The show loosely mirrors the organization of Lambert’s 2012 album, Trespassing (buy at iTunes, buy at Amazon), in starting as upbeat dance music, then turning introspective. So Shady is followed by super-funky Trespassing, with its drum syncopation to challenge the more advanced dancers while driving home the point of how discordant those artificial no-trespassing divisions are. (Get a load of the R&B-goes-over-the-top-to-Gospel feel of the chorus to imply strongly that the line-crossing protagonist is on the side of the angels.)
It’s shortly before delightfully disco-styled If I Had You (from his debut album, For Your Entertainment) that Lambert gives the vital clue to what’s going on here. As part of his banter, he talks about how fans make friends at his show and tells people to turn to the person next to them and say “hello, friend,” specifying, “you have to say it corny like that.” He’s being camp, in a very positive sense.
You can’t camp about something you don’t take seriously. You’re not making fun of it; you’re making fun out of it. You’re expressing what’s basically serious to you in terms of fun and artifice and elegance. — Christopher Isherwood
Camp is to sexual politics as MAD magazine parodies are to movies: it’s over-the-top pastiche, there’s a good deal of poking fun, and yet somehow, at it’s best, it rings as true and becomes as memorable as the serious versions, while giving us an angle of view that wasn’t visible before. So Kickin’ In both expresses the driving urge for escape and deploys lyrics that don’t really glamorize it — and grabs the sense of joy that’s being sought. Shady picks up the sleaze and the sense of release — and the sure and affectionate knowledge that this very scene is going down in Scottsdale bars at this moment, among couples of every possible combination of desires.
Lambert incorporates the spirit of camp into the actual music, and that’s why If I Had You works for me, who ordinarily runs screaming from disco. Lambert clearly knows his musical predecessors on a level where he can pay them affectionate homage without straight-up imitating them. IIHY sounds disco-like, but it isn’t precisely disco. It’s the dance distillation of everything about the summer of 1977: disco, soft rock, hot sun, bikinis, Farrah Fawcett Majors, Donna Summer, and a mild case of heat stroke. And it’s somehow rendered musically with a tone of “I know perfectly well it’s the second decade of the 21st century — and aren’t these influences fun? Let’s have a Three’s Company theme party! We’ll serve fondue!”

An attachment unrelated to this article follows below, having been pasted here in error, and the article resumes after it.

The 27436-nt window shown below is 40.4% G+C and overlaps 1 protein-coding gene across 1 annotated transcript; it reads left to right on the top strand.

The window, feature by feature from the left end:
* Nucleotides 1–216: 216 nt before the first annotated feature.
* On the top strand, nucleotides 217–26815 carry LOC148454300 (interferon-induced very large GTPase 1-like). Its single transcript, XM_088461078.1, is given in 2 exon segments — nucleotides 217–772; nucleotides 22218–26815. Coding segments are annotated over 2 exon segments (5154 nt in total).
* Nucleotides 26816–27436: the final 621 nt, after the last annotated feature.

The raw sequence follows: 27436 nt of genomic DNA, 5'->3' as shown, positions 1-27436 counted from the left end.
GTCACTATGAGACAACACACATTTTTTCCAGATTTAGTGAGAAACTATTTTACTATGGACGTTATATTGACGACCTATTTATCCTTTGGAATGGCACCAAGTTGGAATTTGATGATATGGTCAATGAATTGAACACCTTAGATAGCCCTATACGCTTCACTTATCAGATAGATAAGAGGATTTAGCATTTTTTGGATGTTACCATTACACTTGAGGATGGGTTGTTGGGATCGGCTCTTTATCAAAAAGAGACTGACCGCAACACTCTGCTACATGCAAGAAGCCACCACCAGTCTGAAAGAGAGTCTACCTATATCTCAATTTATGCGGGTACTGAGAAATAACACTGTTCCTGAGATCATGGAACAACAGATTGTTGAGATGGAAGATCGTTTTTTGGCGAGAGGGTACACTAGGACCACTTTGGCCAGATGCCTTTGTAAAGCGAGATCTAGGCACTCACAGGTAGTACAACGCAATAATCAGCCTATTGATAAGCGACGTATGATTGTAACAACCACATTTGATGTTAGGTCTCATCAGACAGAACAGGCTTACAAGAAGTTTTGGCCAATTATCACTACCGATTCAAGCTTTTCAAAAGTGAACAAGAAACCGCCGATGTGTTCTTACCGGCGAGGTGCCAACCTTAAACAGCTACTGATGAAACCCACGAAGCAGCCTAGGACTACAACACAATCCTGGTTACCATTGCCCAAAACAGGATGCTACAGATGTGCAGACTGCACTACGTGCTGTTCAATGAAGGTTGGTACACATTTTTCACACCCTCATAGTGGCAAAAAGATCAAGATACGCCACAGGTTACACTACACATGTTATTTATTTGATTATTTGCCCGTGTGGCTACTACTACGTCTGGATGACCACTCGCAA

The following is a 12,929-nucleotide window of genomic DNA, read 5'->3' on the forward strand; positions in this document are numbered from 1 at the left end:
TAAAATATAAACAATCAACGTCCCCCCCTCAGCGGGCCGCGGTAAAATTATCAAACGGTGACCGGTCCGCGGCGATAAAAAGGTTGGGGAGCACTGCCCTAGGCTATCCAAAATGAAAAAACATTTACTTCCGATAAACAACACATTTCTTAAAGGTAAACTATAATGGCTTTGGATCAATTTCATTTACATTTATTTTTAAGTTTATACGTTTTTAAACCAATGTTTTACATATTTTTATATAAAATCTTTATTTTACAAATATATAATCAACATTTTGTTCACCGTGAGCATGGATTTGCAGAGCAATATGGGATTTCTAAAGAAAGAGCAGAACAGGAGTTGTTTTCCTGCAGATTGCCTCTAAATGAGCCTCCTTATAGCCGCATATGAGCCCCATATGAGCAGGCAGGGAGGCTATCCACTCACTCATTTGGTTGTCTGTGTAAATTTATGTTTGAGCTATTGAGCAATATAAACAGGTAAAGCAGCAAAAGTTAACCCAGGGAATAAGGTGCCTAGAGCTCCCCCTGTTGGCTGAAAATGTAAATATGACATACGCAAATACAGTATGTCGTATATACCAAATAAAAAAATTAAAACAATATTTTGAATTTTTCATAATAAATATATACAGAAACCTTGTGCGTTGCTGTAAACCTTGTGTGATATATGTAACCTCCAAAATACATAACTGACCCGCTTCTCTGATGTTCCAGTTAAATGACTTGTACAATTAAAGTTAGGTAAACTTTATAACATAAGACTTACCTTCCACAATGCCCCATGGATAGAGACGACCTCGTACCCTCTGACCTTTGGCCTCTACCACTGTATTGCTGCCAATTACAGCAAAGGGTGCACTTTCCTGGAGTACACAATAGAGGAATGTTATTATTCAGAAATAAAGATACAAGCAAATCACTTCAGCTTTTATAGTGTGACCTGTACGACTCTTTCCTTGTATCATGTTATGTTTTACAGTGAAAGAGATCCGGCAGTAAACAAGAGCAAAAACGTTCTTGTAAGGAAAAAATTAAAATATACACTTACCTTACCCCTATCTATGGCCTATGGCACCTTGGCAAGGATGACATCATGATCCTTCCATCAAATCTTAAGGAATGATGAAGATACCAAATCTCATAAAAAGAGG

The upbeat section closes with Pop That Lock, which moves into the 1980s and sounds like something Vince Clarke would have composed in his Yazoo phase (post-Depeche Mode, pre-Erasure). It sturms. It drangs. It leads into a snippet of Smooth Criminal. I’d say this is the weakest of the five up-tempo lead-in songs, partly because it’s a bit muddled in its Clarkiness and partly because it inexplicably turns into a glam-rock number with wailing guitars that then goes all Gospel on us. It goes too many places for me to be sure what its destination was supposed to be. (It also reminds me that Clarke would have swooned over Lambert’s vocals, as he did over Alison Moyet’s.)
Long pause. Pry me loose from Shady and IIHY, please. Don’t hesitate to break a finger if you have to.
The lock being popped is apparently psychological, as it’s now time for the introspective section of the show. I’m starting to suspect Lambert of having a peculiar little sense of humor, as the lyrics that seem superficial at first hearing turn out to interlock so neatly with the themes he’s trying to express here. (And that mindset, in itself, is campy: the superficial isn’t so superficial after all.)
One of the very few moments that I found awkward ensued, as the keyboard player/music director led the audience in Sly and the Family Stone’s Thank You for Letting Me Be Myself. The blinking neon Author’s Message: This Is A Safe Place, All In Fun, All About Honesty took it over-the-top for me in a blatant way, rather than a fun way. We’re doing camp: it’s a given that the raunchiness is in fun, that pretensions are both celebrated and stripped bare, and that around midnight, this kind of party tends to turn into emotional strip poker, played for high stakes.